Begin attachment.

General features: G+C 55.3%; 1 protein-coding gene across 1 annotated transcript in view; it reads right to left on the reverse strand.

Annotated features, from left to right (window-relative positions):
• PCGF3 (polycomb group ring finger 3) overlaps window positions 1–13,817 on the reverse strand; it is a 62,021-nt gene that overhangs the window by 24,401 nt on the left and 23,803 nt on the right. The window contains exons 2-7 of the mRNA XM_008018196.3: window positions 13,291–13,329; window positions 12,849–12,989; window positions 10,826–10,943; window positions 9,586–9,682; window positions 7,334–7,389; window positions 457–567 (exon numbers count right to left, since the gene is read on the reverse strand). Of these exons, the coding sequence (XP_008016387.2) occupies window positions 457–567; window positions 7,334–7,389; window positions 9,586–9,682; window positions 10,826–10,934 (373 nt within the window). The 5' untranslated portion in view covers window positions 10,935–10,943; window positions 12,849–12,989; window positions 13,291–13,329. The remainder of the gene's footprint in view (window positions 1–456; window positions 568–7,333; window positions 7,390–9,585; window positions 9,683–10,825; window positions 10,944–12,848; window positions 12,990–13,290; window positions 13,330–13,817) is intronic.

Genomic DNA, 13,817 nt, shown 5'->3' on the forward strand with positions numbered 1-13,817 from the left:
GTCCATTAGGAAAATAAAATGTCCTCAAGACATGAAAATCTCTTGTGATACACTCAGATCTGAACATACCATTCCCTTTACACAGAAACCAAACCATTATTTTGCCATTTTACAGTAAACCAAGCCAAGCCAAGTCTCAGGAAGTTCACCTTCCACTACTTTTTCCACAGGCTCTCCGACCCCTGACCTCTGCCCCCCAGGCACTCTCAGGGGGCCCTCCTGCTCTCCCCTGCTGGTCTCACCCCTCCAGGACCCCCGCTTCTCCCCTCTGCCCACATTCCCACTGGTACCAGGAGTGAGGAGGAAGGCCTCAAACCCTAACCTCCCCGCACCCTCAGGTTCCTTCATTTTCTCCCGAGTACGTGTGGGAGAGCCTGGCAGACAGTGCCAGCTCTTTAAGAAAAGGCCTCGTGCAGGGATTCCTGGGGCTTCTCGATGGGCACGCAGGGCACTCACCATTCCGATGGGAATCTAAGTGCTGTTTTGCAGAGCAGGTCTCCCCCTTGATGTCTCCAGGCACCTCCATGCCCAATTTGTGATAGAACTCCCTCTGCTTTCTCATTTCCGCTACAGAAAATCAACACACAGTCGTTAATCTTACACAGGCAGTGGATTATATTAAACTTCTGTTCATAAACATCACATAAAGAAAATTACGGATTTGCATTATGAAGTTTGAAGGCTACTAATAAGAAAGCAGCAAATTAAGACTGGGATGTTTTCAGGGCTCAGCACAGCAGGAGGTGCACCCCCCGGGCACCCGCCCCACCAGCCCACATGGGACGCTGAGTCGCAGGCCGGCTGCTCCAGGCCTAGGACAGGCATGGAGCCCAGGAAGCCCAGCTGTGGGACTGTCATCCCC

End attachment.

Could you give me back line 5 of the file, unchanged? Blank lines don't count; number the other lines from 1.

GTCCATTAGGAAAATAAAATGTCCTCAAGACATGAAAATCTCTTGTGATACACTCAGATCTGAACATACCATTCCCTTTACACAGAAACCAAACCATTATTTTGCCATTTTACAGTAAACCAAGCCAAGCCAAGTCTCAGGAAGTTCACCTTCCACTACTTTTTCCACAGGCTCTCCGACCCCTGACCTCTGCCCCCCAGGCACTCTCAGGGGGCCCTCCTGCTCTCCCCTGCTGGTCTCACCCCTCCAGGACCCCCGCTTCTCCCCTCTGCCCACATTCCCACTGGTACCAGGAGTGAGGAGGAAGGCCTCAAACCCTAACCTCCCCGCACCCTCAGGTTCCTTCATTTTCTCCCGAGTACGTGTGGGAGAGCCTGGCAGACAGTGCCAGCTCTTTAAGAAAAGGCCTCGTGCAGGGATTCCTGGGGCTTCTCGATGGGCACGCAGGGCACTCACCATTCCGATGGGAATCTAAGTGCTGTTTTGCAGAGCAGGTCTCCCCCTTGATGTCTCCAGGCACCTCCATGCCCAATTTGTGATAGAACTCCCTCTGCTTTCTCATTTCCGCTACAGAAAATCAACACACAGTCGTTAATCTTACACAGGCAGTGGATTATATTAAACTTCTGTTCATAAACATCACATAAAGAAAATTACGGATTTGCATTATGAAGTTTGAAGGCTACTAATAAGAAAGCAGCAAATTAAGACTGGGATGTTTTCAGGGCTCAGCACAGCAGGAGGTGCACCCCCCGGGCACCCGCCCCACCAGCCCACATGGGACGCTGAGTCGCAGGCCGGCTGCTCCAGGCCTAGGACAGGCATGGAGCCCAGGAAGCCCAGCTGTGGGACTGTCATCCCC